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The day of reckoning for income taxes is near

By: Marlana Ward
Freelance Writer

When most people think of spring, thoughts of flowers, birds, and warm weather come to mind but for some spring brings anxiety and stress over the April 15th tax deadline.  With only a few weeks remaining before the IRS deadline, many Americans are scrambling to find receipts, check stubs, W-2s, and hoping for any deductions they may be entitled to take.
The IRS website, www.irs.gov, reports that as of February 28, over 58 million returns have been filed.  Tax preparation offices have been busy since W-2s began arriving in mid-January even though some people had the misconception that because the IRS was postponing accepting returns, that they could not prepare their forms early.  “Our office has been very busy this year,” said Jerry Fritz of Fritz Tax Service in Abingdon, Virginia. “We have seen a substantial growth of new clients as we have for the past several years.”

Over half of Americans choose to have their taxes prepared by professionals.  With tax laws ever changing, the option of having someone trained to interpret these laws is a very attractive choice. According to the IRS website, average return amounts are higher for those who have used a professional tax preparer.  “All of our preparers have had at least seven years experience in our office,” said Celeste Simcox of H&R Block in Mountain City.  “Our preparers are required to complete at least 80 hours of tax law review, update, and program training each year.”

This year there has been an increase in citizens choosing to prepare their taxes at home with free or purchased tax software.  The IRS reports that self-prepared returns have increased over six percent for 2014.  With IRS.gov offering its own program for free filing, the convenience of filing your tax return has never been easier.  Individuals have to be careful though because the programs can only be as accurate as the information the user enters.  “If you do not know the tax code, you can interpret something totally wrong, or you can not put something in that would give you a credit or deduction that you don’t know about,” warned Simcox.
This year, there were no major tax law changes to speak of.  However, next year’s returns will be complicated with the implementation of the Affordable Care Act and the fines associated.  Fines will be assessed on the federal tax return of those who choose not to have health insurance.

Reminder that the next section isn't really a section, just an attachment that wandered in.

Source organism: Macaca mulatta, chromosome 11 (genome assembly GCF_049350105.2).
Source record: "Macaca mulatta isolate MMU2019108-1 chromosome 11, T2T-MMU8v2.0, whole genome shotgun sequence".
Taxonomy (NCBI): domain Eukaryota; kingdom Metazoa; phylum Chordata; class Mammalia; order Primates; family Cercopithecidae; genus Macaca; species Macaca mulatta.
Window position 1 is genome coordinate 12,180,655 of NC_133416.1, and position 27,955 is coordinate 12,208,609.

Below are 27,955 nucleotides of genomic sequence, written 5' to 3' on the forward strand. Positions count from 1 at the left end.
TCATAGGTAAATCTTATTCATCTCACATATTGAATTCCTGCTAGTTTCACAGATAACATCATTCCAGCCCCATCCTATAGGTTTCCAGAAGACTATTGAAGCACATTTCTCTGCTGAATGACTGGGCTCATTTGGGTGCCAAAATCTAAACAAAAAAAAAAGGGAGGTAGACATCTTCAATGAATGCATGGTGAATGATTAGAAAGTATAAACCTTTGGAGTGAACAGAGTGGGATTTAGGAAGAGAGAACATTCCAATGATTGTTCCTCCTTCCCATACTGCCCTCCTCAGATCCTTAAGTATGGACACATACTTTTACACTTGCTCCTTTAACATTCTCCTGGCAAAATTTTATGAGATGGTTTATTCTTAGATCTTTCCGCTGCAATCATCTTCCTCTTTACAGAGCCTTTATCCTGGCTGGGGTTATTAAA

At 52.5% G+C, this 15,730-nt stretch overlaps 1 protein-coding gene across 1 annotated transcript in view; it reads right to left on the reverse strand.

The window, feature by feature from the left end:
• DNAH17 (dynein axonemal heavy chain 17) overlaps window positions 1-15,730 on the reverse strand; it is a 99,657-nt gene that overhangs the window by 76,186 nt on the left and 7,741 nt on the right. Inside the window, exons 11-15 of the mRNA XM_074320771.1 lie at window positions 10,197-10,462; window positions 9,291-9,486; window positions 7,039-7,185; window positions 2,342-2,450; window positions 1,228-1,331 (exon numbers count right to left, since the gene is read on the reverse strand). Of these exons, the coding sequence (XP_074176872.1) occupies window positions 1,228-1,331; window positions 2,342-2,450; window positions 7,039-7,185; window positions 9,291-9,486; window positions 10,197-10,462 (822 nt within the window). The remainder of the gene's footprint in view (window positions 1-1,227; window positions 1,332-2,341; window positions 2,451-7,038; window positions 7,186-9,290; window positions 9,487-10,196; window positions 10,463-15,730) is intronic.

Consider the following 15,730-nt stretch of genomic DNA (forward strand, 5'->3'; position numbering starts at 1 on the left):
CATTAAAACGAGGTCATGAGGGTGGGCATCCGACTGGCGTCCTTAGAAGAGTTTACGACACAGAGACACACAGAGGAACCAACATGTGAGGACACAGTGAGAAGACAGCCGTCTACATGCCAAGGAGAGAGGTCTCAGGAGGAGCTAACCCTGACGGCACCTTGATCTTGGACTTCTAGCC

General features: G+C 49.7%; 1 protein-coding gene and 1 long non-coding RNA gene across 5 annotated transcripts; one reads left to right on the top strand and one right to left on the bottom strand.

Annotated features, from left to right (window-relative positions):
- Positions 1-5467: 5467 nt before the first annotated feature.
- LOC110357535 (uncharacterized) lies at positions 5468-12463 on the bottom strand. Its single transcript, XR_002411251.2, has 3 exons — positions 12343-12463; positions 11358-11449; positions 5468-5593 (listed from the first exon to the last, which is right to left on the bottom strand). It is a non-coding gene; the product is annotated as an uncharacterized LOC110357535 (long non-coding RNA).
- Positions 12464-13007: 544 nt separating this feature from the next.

The most important documents to retain for tax purposes are income documents.  “Any information used on a tax return should be kept by the taxpayer for seven years,” Simcox reminded. “Information on investment property should be kept until it is sold or disposed of.  Receipts for deductions are also very important, especially for farmers and other self-employed individuals,” Fritz added.
Common deductions missed by many taxpayers are energy efficient home improvements including energy efficient appliances, education expense deductions such as books and tuition, Earned Income Credit for those with no qualifying children, and the saver’s credit where you may be able to take a tax credit for making eligible contributions to your IRA or employer-sponsored retirement plan. Other deductions that can be taken but are often overlooked include out of pocket charitable donations, student loan interest, and childcare credit.
Those with the most complicated returns could be the self-employed.  There are many deductions that can be great for the self-employed but great care must be taken in claiming those deductions.  “As far as home office deductions, you must have a specific place in your home used regularly and exclusively for business.  A spot at the kitchen table does not qualify but if you have the area that does, you can use a percentage of all your home expenses for this deductions,” Simcox explains. Other home expenses that may be included in your deductions if you qualify are insurance, property tax, utilities, repairs and maintenance, security, and pest control.  Again, you must be cautious when filing as self-employed and claiming deductions as the IRS is closely monitoring due to abuse.
The IRS has issued a warning to all taxpayers about tax scams occurring this year.  The scams are targeting taxpayers by threatening individuals into giving personal information that is then used for identity theft.  These offenses are perpetrated by phone or online.  The phone scams can be quite elaborate with some going so far as to mimicking the IRS phone number on the caller id, giving false IRS identification numbers, and even using others to give the impression of call center activities in the background.  Do not give any information to callers requesting personal or financial info.   Call the IRS at 800-829-1040 and let them determine if there is an issue.

Online phishing schemes are also a tricky way for identity thieves to take advantage of taxpayers. Sites can be designed to look legitimate and once your information is entered, thieves can access your accounts or set up fake accounts in your name. The IRS states that they never request financial or personal information through emails.  You may report any suspicious emails you receive to [email protected]  
Even though many dread it, there are some great things about April 15th.   Jackie Robinson made his debut with the Brooklyn Dodgers on April 15th, 1947 where he scored the winning run. It’s also recognized as National Rubber Eraser Day.  Also, don’t forget to look for the freebies and discounts that many national merchants offer the bewildered and exhausted on Tax Day as a cup of coffee or small dessert might be just the thing to get you through the day.